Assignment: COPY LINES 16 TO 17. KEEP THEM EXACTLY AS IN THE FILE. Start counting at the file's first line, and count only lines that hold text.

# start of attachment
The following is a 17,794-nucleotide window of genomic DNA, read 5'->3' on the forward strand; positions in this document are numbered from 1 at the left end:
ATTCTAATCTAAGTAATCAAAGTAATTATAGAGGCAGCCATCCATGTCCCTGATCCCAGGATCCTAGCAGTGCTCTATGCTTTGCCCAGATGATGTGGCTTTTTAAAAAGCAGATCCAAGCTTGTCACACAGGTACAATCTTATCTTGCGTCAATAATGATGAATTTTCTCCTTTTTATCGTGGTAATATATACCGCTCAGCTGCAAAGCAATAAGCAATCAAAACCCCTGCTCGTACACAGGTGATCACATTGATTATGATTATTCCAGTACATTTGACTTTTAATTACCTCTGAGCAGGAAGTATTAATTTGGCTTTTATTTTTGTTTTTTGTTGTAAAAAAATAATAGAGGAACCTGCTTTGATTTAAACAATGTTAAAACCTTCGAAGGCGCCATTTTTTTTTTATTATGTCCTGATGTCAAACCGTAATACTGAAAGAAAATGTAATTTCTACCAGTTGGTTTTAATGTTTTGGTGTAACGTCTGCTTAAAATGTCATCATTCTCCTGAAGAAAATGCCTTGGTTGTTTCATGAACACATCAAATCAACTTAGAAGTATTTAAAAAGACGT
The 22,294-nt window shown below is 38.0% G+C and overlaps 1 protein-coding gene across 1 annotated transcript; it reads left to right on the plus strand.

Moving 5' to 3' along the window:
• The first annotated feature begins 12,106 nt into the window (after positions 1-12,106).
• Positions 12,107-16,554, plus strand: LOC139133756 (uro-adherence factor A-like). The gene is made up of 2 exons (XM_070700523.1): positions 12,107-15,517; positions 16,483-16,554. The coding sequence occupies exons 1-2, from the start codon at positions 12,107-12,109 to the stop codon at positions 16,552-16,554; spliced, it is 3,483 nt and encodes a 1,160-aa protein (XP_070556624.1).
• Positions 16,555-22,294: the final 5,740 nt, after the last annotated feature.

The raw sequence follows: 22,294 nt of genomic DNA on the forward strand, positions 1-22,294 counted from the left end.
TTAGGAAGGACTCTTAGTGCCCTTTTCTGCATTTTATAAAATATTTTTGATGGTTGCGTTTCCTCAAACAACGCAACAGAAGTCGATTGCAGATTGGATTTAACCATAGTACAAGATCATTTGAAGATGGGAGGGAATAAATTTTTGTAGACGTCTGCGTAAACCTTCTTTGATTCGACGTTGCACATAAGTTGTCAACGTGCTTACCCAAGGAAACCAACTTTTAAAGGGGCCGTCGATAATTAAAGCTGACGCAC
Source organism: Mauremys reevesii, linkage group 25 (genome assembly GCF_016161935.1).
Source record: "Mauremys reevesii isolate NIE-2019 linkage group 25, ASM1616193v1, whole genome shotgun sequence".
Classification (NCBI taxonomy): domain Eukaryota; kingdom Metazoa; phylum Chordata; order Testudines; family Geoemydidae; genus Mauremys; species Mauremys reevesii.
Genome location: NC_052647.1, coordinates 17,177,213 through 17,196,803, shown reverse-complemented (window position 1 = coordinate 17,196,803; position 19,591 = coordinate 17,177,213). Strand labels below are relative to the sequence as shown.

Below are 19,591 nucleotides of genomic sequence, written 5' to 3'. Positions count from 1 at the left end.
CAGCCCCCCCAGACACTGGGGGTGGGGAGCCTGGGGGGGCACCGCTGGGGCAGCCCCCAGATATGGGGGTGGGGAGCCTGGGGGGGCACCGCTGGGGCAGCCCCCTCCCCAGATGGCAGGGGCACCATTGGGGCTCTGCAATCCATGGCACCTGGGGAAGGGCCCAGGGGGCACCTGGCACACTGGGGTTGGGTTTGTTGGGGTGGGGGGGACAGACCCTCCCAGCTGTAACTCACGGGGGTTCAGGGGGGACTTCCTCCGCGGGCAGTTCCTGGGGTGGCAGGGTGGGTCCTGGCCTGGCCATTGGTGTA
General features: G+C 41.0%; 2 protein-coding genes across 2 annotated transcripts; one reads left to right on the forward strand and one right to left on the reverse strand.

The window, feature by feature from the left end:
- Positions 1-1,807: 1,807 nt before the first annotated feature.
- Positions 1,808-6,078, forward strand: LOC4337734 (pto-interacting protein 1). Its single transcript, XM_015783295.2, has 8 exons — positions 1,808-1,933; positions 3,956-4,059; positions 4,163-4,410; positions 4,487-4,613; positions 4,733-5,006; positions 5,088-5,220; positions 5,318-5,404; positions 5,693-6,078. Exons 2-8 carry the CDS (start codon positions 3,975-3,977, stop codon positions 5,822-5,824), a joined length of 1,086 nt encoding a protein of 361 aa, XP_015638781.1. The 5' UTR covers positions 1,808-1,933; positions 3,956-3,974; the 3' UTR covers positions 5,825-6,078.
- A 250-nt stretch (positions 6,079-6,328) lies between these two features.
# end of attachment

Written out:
General features: G+C 41.0%; 2 protein-coding genes across 2 annotated transcripts; one reads left to right on the forward strand and one right to left on the reverse strand.

The window, feature by feature from the left end: